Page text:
• Another important thing is that if a doxie is not given the right amount of mental stimulation and daily exercise, they quickly get bored and they will develop unruly behaviors.

For first time owners

Dachshunds are not the best choice for first-time owners because they are little difficult to train and are better matched to people who are aware of the breed and their specific needs which include the health concerns the breed is known to suffer from.

If not handled and trained properly from the word go, these charming little personalities can become disorderly and wayward which makes it hard for owners to manage them.

Though, in the right hands and with a lot of time, space and situation, it is possible to overcome their stubborn streak. Keep in mind that if a Dachshund picks up a whiff of anything that’s more attention-grabbing, they are liable to blast-off after it.

Adaptability

  • Apartment living – Yes
  • Good for first-time owners – Average
  • Sensitivity level – High
  • Loneliness – Hates to be left alone
  • Cold weather – Low
  • Hot weather – Low

Friendliness

  • With Family – High
  • Kids – High
  • Other dogs – High
  • Cats – Good with cats, if raised together
  • Other pets – Good, if raised together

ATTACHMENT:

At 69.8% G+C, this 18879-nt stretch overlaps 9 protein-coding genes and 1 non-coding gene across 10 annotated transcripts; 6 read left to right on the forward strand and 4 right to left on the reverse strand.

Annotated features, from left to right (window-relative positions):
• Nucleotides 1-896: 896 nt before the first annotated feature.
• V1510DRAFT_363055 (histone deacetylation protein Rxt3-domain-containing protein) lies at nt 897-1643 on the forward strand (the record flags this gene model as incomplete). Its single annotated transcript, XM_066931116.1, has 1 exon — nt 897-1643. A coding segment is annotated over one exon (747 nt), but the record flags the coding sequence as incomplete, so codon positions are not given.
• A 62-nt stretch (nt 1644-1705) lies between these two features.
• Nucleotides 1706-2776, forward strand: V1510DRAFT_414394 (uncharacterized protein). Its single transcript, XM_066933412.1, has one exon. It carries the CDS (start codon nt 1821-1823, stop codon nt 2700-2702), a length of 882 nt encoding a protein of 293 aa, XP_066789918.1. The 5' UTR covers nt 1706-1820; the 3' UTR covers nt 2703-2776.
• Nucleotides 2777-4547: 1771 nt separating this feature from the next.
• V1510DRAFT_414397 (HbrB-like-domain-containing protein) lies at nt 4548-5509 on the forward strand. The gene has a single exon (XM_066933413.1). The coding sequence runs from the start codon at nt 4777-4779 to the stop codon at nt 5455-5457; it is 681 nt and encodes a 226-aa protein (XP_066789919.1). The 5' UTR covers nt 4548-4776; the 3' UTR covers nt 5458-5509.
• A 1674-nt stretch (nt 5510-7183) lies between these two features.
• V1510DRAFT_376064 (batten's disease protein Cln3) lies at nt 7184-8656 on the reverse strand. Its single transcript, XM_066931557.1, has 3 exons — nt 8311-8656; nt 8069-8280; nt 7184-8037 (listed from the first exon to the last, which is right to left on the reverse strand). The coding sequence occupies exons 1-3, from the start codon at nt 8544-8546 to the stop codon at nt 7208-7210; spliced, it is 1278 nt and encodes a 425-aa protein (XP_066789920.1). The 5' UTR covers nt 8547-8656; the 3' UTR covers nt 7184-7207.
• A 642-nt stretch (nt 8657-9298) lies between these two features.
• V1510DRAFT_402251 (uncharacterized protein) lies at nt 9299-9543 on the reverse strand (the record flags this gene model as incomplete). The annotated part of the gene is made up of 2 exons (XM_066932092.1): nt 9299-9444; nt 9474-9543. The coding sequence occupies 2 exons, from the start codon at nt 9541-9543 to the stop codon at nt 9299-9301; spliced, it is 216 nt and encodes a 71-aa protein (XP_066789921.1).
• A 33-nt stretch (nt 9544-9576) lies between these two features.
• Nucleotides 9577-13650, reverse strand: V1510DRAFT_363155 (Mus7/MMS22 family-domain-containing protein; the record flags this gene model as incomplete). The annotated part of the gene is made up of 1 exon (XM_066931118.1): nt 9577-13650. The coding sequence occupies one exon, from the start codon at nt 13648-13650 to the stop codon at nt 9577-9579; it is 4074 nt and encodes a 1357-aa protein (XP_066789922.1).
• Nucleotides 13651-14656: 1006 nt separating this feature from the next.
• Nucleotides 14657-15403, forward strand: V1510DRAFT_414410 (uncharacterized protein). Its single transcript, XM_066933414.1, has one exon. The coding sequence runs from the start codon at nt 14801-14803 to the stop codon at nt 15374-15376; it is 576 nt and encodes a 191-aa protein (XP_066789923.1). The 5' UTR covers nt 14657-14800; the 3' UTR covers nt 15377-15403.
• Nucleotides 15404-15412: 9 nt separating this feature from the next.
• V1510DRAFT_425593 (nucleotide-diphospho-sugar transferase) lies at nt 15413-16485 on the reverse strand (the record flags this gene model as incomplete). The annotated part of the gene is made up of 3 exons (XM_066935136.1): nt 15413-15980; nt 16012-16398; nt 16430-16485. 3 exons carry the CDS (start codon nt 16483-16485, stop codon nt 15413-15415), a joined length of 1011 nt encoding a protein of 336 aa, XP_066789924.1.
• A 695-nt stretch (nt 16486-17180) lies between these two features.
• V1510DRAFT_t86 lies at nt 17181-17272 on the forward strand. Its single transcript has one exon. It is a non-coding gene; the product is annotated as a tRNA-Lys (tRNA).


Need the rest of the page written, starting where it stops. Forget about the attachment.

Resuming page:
• Strangers – Suspicious

General Behavior

  • Independence – Fairly independent
  • Dominance – Moderate
  • Combativeness – Aggressive
  • Indoors – Active
  • Outdoor – Highly active
  • Territorial – Yes
  • Easy of transportation – Medium

Dachshund Care

  • Exercise needs – Average
  • Intensity – High
  • Activity level – Medium
  • Exercise requirements – >60 minutes/day
  • walk mileage/ week – 7 miles
  • Playfulness – High
  • Grooming needs – Average
  • Tendency to Drool – No
  • To Snore – No
  • Bark – High
  • Dig – Low
  • Social/Attention Needs – High

Dachshund Training

  • Trainability – Easy
  • Intelligence – High
  • Memory – High
  • Mouthiness – High
  • Prey drive – High
  • Wanderlust potential – High

The Dachshund is known to be a sharp, small dog, yet they are little hard to train thanks to the fact they are quite independent by nature and have a mind of their own which can be put down to the “hound” in them.

However, when they are given the right amount of positive reinforcement training from puppyhood as well as with a lot of persistence and patience, doxies can be trained properly.

The dachshund is naturally vigilant, which makes them a steadfast watcher to train. Their razor-sharp and persistent look will certainly scare away any unsolicited entries.